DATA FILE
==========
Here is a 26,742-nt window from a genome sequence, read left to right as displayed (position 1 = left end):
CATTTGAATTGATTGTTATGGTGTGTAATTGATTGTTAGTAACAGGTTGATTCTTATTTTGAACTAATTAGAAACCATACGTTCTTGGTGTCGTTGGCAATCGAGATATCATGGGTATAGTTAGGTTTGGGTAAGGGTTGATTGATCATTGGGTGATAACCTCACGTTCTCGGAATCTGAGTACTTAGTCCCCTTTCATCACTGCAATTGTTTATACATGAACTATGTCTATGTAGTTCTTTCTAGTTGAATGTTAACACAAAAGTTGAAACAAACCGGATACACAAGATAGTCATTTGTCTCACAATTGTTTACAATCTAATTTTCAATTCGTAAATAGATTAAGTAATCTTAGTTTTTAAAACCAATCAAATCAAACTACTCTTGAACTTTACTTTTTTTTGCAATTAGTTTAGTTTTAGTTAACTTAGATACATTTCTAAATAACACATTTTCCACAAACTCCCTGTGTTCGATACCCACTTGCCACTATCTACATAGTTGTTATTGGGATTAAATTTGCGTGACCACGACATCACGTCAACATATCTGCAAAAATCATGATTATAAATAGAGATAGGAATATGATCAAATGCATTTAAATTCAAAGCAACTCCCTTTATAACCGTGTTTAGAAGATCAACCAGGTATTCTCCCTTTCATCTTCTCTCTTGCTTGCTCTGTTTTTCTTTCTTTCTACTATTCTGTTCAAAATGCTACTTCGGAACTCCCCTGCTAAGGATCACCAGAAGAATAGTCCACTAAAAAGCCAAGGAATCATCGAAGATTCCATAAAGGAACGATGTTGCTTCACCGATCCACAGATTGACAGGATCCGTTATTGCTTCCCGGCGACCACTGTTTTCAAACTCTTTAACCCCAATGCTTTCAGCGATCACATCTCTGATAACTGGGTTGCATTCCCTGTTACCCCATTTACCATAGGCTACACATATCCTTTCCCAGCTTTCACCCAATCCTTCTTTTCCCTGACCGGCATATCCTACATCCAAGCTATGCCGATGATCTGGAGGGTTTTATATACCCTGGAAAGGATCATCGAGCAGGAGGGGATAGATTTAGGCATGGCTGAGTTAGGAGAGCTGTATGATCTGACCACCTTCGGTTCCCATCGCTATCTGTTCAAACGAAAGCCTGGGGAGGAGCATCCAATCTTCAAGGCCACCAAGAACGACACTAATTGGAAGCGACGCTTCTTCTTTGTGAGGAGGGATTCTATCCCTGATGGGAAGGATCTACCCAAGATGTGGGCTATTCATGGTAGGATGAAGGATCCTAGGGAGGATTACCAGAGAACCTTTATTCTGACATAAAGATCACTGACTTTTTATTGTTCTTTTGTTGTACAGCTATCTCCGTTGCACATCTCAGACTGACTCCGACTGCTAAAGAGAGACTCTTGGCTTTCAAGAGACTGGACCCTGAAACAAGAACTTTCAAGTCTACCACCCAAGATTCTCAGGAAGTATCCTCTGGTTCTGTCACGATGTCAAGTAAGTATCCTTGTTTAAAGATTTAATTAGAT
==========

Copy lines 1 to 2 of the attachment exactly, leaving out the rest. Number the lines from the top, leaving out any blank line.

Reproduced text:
Here is a 26,742-nt window from a genome sequence, read left to right as displayed (position 1 = left end):
CATTTGAATTGATTGTTATGGTGTGTAATTGATTGTTAGTAACAGGTTGATTCTTATTTTGAACTAATTAGAAACCATACGTTCTTGGTGTCGTTGGCAATCGAGATATCATGGGTATAGTTAGGTTTGGGTAAGGGTTGATTGATCATTGGGTGATAACCTCACGTTCTCGGAATCTGAGTACTTAGTCCCCTTTCATCACTGCAATTGTTTATACATGAACTATGTCTATGTAGTTCTTTCTAGTTGAATGTTAACACAAAAGTTGAAACAAACCGGATACACAAGATAGTCATTTGTCTCACAATTGTTTACAATCTAATTTTCAATTCGTAAATAGATTAAGTAATCTTAGTTTTTAAAACCAATCAAATCAAACTACTCTTGAACTTTACTTTTTTTTGCAATTAGTTTAGTTTTAGTTAACTTAGATACATTTCTAAATAACACATTTTCCACAAACTCCCTGTGTTCGATACCCACTTGCCACTATCTACATAGTTGTTATTGGGATTAAATTTGCGTGACCACGACATCACGTCAACATATCTGCAAAAATCATGATTATAAATAGAGATAGGAATATGATCAAATGCATTTAAATTCAAAGCAACTCCCTTTATAACCGTGTTTAGAAGATCAACCAGGTATTCTCCCTTTCATCTTCTCTCTTGCTTGCTCTGTTTTTCTTTCTTTCTACTATTCTGTTCAAAATGCTACTTCGGAACTCCCCTGCTAAGGATCACCAGAAGAATAGTCCACTAAAAAGCCAAGGAATCATCGAAGATTCCATAAAGGAACGATGTTGCTTCACCGATCCACAGATTGACAGGATCCGTTATTGCTTCCCGGCGACCACTGTTTTCAAACTCTTTAACCCCAATGCTTTCAGCGATCACATCTCTGATAACTGGGTTGCATTCCCTGTTACCCCATTTACCATAGGCTACACATATCCTTTCCCAGCTTTCACCCAATCCTTCTTTTCCCTGACCGGCATATCCTACATCCAAGCTATGCCGATGATCTGGAGGGTTTTATATACCCTGGAAAGGATCATCGAGCAGGAGGGGATAGATTTAGGCATGGCTGAGTTAGGAGAGCTGTATGATCTGACCACCTTCGGTTCCCATCGCTATCTGTTCAAACGAAAGCCTGGGGAGGAGCATCCAATCTTCAAGGCCACCAAGAACGACACTAATTGGAAGCGACGCTTCTTCTTTGTGAGGAGGGATTCTATCCCTGATGGGAAGGATCTACCCAAGATGTGGGCTATTCATGGTAGGATGAAGGATCCTAGGGAGGATTACCAGAGAACCTTTATTCTGACATAAAGATCACTGACTTTTTATTGTTCTTTTGTTGTACAGCTATCTCCGTTGCACATCTCAGACTGACTCCGACTGCTAAAGAGAGACTCTTGGCTTTCAAGAGACTGGACCCTGAAACAAGAACTTTCAAGTCTACCACCCAAGATTCTCAGGAAGTATCCTCTGGTTCTGTCACGATGTCAAGTAAGTATCCTTGTTTAAAGATTTAATTAGAT